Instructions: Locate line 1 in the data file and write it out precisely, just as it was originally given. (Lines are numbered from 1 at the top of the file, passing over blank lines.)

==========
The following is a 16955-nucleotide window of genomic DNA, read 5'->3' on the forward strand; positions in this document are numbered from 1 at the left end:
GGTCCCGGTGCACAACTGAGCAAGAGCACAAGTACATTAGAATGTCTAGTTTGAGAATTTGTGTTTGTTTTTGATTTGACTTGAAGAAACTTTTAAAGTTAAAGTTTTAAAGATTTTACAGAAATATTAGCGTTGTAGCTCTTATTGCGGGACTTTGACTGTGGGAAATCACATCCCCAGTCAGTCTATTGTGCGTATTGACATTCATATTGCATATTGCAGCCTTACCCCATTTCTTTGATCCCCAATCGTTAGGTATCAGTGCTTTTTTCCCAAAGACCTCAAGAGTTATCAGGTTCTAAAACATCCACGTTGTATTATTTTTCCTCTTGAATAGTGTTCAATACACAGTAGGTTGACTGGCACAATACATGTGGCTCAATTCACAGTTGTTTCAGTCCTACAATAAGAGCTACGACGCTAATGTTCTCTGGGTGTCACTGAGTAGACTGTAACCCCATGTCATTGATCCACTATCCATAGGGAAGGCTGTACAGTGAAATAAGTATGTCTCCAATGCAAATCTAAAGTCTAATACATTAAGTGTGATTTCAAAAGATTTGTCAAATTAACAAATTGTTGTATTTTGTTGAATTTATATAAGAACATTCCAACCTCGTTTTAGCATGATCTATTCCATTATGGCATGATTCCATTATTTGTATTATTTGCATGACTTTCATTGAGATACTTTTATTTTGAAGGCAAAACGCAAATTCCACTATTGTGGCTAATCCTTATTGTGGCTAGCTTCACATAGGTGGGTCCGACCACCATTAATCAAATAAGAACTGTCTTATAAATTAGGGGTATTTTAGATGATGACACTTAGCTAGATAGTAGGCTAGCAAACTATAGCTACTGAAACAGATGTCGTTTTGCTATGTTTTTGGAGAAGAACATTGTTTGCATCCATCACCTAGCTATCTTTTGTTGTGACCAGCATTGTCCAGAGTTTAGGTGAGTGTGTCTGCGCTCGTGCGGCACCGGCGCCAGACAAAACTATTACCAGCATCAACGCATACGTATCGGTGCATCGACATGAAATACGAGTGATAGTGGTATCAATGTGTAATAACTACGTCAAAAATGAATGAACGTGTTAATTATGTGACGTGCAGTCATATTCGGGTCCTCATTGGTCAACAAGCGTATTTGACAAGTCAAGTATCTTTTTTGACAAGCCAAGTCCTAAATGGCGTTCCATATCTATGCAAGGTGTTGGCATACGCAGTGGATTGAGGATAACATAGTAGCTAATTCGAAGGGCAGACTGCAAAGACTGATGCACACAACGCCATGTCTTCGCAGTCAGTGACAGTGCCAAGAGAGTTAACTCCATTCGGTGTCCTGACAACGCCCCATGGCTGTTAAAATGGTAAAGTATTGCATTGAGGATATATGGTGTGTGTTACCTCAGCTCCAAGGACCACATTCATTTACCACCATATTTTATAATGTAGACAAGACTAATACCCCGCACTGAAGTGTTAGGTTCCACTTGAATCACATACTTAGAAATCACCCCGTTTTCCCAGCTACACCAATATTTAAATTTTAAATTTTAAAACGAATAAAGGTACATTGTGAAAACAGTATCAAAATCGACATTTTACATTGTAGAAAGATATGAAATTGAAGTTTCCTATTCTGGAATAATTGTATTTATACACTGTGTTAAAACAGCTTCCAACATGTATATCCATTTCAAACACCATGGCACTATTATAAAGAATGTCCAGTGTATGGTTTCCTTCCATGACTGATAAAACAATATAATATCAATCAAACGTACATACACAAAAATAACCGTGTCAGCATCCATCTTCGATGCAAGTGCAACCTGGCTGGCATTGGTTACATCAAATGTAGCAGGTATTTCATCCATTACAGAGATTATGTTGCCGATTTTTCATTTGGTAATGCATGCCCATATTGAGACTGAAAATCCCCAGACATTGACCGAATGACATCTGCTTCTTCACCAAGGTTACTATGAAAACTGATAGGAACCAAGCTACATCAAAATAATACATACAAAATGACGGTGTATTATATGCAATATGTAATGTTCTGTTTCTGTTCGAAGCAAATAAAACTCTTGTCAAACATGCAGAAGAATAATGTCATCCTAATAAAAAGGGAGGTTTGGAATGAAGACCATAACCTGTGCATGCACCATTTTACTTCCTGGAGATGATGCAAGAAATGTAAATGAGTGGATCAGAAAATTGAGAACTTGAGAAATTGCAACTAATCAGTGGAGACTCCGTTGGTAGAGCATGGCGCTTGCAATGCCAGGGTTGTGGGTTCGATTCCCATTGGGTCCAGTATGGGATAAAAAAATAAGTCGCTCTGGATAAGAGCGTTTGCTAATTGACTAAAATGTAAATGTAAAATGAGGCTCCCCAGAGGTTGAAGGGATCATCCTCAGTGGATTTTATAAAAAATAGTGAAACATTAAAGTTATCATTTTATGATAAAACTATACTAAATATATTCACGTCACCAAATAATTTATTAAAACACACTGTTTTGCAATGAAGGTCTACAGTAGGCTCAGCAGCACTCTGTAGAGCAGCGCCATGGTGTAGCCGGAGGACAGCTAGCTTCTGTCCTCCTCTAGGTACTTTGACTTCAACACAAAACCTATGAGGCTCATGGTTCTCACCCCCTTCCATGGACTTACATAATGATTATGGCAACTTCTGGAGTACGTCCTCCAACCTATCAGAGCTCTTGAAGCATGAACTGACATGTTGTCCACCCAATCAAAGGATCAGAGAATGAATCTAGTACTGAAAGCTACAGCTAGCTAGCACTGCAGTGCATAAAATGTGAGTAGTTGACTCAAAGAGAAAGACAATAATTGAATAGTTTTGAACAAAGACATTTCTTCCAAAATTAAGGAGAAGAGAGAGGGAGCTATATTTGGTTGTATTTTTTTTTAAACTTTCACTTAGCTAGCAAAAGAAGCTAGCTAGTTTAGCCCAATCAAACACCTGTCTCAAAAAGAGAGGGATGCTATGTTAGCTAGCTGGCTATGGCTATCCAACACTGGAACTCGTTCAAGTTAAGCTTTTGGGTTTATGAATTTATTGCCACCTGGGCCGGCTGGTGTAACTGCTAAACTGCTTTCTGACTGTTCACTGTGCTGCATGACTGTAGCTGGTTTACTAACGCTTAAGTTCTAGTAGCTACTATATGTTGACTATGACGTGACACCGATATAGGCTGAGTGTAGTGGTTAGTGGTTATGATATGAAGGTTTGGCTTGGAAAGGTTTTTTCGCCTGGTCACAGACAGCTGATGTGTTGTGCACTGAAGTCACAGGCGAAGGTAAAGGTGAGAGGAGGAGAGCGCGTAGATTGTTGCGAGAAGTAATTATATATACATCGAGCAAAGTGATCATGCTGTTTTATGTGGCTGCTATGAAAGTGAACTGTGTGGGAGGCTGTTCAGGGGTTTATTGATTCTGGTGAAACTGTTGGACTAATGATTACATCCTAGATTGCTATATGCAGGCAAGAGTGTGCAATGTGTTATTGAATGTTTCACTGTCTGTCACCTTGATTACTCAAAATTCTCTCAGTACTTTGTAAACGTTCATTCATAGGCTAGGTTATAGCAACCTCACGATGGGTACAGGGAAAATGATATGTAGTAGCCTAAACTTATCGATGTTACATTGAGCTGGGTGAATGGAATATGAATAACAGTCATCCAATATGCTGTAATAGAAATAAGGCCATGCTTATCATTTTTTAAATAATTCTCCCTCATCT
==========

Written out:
The following is a 16955-nucleotide window of genomic DNA, read 5'->3' on the forward strand; positions in this document are numbered from 1 at the left end: